We hear from fundraiser and local entrepreneur, Dave Martin, about his recent trip to the Bristol Textile Recycling Centre to pick out donated running tops for our Bath Half Marathon team.


I’m being given the tour of the Bristol Textile Recycling facility in St. Philips and the thought that enters my mind is “Wow, what a lot of clothes!”  I’m absolutely stunned by the bags piled up to the ceiling waiting to be processed, being thrown into sorting bins and bailed up in to massive bundles.  My tour guide Aimee, is, along with yours truly, running the Bath Half Marathon to raise sponsorship money for Labour Behind the Label.


Aimee explains that her reason for raising money comes from Labour Behind the Label’s work supporting garment workers.  Bristol Textile Recyclers see the effects of fast fashion first hand: “A lot of clothes we see these days we can’t recycle because they just aren’t made to last”.  Bristol Textile Recyclers buy clothes that charity shops can’t sell as they are often inundated with old clothes.  They pay a price per kilo for clothes and then cream off the clobber that vintage shops might want to buy and that would be suitable for the eastern europe market, before sorting the rest systematically into different bins for each type of clothing.  These clothes get bundled up and sold in bulk to countries in Africa and Pakistan. “By selling the stock to these markets we enable people in developing countries to buy good quality clothing at prices they could not afford otherwise. This also provides vital trade for the country by creating jobs for those who handle and grade, or sell the clothes”.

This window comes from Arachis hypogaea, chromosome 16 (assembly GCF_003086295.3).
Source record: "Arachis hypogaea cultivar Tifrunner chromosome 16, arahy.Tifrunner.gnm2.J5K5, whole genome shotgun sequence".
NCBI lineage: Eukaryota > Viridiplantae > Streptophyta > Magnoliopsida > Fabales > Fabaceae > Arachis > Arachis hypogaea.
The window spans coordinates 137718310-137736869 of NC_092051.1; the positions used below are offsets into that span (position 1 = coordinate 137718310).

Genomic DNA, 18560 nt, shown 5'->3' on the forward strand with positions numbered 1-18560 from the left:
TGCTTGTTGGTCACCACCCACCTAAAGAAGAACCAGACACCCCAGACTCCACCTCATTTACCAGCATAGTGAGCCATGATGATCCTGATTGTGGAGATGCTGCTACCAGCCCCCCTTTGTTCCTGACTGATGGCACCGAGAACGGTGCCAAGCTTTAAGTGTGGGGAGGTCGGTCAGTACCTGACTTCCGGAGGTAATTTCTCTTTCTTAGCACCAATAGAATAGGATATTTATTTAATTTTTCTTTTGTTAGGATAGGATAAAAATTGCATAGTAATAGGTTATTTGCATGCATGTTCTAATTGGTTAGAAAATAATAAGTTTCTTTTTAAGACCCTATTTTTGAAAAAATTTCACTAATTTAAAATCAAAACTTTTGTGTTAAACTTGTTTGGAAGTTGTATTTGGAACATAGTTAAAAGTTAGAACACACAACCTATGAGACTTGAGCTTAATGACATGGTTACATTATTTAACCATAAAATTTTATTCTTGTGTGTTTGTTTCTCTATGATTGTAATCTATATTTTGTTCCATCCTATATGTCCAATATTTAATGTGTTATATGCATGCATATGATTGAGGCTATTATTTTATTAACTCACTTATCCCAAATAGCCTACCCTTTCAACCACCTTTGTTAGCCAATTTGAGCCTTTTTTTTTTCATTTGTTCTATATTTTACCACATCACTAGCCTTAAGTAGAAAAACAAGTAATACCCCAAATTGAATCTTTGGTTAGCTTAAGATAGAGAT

There’s just a massive amount of clothes in the building.  I look out for some unwanted Christmas presents that I donated to St. Peter’s Hospice (sorry Mum).  According to Wrap, around £140m (350,000 tonnes) worth of used clothing goes to landfill in the UK every year – that’s around 30% of our unwanted clothing! I think people are being more conscientious and recycling but there needs to more thought at the start of a garment’s life cycle.  There are plenty of companies out there that build in redundancy into their products.  These clothes fall apart and can’t be recycled. Their business model is for you to buy clothes from them time and time again.  It’s the bottom line that matters and that’s all they are interested in.  They don’t care how good you look.  They don’t care how good you feel pulling on a new outfit. And they certainly don’t care about the people who make their clothes, as they use suppliers who are in a race to the bottom to drive costs lower and will cut any corner they can.


We look for some tee shirts for us to run in.  There’s plenty of running tops to choose from and we pick out some plain cotton shirts of different colours. My bugbear is that events, especially races, or conferences give away cheap tee shirts to everyone to mark the occasion, charities often do this too, but I wonder how much use these freebees get worn after the event.  Wouldn’t it be better to get people to pre-order the shirt beforehand – make it an option, rather than an included cost.  In my new social venture Call of the Brave, we allow anyone to crowdfund their tee shirt design and if successful we print on either shirts made from 100% recycled cotton and plastic bottles, or bamboo. They are shirts that are really made to last.  If you’re going to buy a tee shirt – make sure it means something to you and that you’ll wear it time and time again. Wear the change you want to see in the World.


Please help me raise money for Labour Behind the Labour, we need to empower garment workers and make companies take responsibility for workers’ rights in the entirety of their supply chains.  You can do so at https://bathhalf2015.everydayhero.com/uk/justanotherdavemartin


Call of the Brave

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